A motor is provided that includes multiple sets of independent stator windings that are not magnetically coupled, which allows the motor to be driven by multiple independent current drivers, and thereby increases the overall torque generated by the motor. In one embodiment, and by way of example only, a brushless DC motor includes a rotor and a stator. The rotor is configured for rotation, and the stator surrounds at least a portion of the rotor and has multiple sets of independent stator windings wound thereon. Each set of independent stator windings is configured to be independently energized and, when energized, magnetically independent of the other sets of independent stator windings.

In another exemplary embodiment, a brushless DC motor system includes a rotor, a stator, and a plurality of independent motor drivers. The rotor is configured for rotation, and the stator surrounds at least a portion of the rotor and has multiple sets of independent stator windings wound thereon. Each set of independent stator windings is configured to be independently energized and, when energized, magnetically independent of the other sets of independent stator windings configured for rotation. Each motor driver is coupled to one of the sets of independent stator windings and is configured to selectively energize and commutate the set of independent stator windings to which it is coupled.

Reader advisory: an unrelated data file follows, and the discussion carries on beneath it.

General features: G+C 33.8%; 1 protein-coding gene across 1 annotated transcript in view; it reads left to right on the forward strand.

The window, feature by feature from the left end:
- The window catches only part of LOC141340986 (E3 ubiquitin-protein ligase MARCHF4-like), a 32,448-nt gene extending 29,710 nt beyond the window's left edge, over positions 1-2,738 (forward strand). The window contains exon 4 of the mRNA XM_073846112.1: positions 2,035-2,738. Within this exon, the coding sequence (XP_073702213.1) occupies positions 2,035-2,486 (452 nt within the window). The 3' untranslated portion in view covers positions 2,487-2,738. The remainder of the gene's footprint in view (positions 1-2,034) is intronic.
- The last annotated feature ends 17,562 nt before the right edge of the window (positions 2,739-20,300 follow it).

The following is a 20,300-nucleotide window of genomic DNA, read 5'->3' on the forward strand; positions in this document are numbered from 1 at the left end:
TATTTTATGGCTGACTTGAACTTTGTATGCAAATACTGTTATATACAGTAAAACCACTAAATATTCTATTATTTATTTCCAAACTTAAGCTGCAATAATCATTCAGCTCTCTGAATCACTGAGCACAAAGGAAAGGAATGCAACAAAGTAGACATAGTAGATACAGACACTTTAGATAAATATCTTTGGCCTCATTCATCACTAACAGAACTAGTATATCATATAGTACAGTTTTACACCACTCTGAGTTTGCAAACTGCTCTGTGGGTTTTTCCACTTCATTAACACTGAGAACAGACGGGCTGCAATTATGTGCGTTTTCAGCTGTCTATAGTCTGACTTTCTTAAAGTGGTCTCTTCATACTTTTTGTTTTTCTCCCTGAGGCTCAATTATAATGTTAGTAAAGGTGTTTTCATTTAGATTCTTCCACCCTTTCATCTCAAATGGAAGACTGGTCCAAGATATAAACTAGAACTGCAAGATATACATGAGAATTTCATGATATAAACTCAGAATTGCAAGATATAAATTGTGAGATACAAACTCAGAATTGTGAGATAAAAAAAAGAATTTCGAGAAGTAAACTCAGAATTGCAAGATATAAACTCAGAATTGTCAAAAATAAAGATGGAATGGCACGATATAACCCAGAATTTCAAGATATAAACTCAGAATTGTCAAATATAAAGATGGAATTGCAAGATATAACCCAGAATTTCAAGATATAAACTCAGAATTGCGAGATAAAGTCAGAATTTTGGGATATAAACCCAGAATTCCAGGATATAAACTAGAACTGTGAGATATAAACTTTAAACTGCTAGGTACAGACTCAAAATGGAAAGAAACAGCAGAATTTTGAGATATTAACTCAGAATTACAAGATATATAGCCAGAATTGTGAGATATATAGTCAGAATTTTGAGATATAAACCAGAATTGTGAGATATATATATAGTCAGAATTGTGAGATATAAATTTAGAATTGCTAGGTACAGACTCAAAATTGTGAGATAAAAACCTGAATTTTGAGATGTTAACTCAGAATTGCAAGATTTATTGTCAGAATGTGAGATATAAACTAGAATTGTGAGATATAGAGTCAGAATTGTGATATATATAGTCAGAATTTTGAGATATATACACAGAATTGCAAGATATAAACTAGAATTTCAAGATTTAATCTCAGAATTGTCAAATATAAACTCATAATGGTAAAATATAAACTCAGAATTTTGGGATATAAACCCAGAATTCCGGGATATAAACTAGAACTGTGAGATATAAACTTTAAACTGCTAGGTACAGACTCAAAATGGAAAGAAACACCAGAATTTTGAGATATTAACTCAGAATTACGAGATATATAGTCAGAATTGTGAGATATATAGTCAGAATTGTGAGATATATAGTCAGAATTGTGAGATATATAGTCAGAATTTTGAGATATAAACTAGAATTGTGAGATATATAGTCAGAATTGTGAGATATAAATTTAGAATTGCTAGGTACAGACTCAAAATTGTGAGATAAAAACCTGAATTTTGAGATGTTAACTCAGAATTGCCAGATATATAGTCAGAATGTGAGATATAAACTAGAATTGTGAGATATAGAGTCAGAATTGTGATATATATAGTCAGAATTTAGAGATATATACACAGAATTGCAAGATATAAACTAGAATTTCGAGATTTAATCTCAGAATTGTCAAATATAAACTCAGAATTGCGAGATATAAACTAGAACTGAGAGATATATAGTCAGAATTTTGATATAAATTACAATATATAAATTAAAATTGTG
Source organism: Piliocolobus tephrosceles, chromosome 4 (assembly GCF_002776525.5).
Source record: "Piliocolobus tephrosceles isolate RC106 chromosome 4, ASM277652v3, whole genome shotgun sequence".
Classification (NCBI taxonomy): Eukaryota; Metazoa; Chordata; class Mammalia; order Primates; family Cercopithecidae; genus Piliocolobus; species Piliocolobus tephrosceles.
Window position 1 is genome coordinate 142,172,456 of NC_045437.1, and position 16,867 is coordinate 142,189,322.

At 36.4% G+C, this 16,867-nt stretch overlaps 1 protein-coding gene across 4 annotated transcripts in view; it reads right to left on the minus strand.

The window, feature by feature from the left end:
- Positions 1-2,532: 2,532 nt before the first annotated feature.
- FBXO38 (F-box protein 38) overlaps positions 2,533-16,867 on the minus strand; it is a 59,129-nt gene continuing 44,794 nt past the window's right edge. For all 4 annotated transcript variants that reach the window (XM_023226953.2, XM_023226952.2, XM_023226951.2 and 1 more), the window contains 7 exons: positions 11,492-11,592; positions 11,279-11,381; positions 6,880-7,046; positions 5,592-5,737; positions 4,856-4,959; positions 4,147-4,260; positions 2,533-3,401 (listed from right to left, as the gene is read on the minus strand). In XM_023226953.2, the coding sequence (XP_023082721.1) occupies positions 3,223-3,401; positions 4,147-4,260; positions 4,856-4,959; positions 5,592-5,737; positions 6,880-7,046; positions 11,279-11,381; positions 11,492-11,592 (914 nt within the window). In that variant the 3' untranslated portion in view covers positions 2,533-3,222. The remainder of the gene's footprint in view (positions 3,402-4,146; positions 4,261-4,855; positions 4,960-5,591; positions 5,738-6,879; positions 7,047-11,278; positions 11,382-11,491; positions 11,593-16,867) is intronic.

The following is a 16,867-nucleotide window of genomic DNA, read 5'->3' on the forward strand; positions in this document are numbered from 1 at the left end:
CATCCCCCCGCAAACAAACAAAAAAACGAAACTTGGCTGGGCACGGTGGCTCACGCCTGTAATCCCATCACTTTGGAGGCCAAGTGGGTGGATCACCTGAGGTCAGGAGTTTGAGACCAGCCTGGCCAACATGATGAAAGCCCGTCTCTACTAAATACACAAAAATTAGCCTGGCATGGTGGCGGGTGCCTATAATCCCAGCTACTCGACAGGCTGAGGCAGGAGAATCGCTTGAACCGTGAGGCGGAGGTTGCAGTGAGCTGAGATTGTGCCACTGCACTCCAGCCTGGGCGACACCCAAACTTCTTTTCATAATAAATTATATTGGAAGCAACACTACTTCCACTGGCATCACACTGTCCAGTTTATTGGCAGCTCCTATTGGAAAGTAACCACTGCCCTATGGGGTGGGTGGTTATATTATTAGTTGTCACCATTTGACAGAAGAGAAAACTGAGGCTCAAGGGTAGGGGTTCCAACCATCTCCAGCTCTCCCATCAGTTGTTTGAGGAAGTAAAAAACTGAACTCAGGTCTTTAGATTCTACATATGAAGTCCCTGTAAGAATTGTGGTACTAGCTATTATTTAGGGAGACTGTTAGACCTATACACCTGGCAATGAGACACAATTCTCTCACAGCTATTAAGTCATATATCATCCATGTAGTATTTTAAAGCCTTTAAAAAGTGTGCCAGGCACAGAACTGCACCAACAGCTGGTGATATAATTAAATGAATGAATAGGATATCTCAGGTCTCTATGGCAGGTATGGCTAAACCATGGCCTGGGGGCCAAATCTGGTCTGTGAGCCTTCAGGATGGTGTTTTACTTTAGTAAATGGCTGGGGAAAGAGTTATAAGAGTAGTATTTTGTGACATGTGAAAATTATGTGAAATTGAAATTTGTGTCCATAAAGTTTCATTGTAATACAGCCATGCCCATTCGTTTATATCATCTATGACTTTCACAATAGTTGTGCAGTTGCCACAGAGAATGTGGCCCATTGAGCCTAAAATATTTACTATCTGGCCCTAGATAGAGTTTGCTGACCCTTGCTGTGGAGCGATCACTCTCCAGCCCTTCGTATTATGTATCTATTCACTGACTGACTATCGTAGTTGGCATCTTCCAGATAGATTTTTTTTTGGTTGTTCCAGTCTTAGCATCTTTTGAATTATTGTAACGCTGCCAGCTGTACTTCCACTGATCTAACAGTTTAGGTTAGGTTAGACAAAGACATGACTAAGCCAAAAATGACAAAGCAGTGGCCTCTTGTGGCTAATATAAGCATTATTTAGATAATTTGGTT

In yet a further exemplary embodiment, an attitude control system includes a plurality of rotationally mounted flywheels, a main control unit, a plurality of motor control units, and a plurality of motors. Each flywheel is adapted to receive a rotational drive force. The main control unit is adapted to receive torque commands and is operable, in response thereto, to selectively supply a plurality of independent speed commands. Each motor control unit is coupled to receive selected ones of the independent speed commands and, upon receipt thereof, to selectively supply a plurality of motor activation signals. Each motor is coupled to one of the flywheels to supply the rotational drive force thereto, and each motor includes a rotor and a stator. The stator surrounds at least a portion of the rotor and has multiple sets of independent stator windings wound thereon. Each set of independent stator windings is coupled to receive, and to be independently energized in response to, selected ones of the activation signals, and each set of independent stator windings is configured, upon being energized, to be magnetically independent of the other sets of independent stator windings.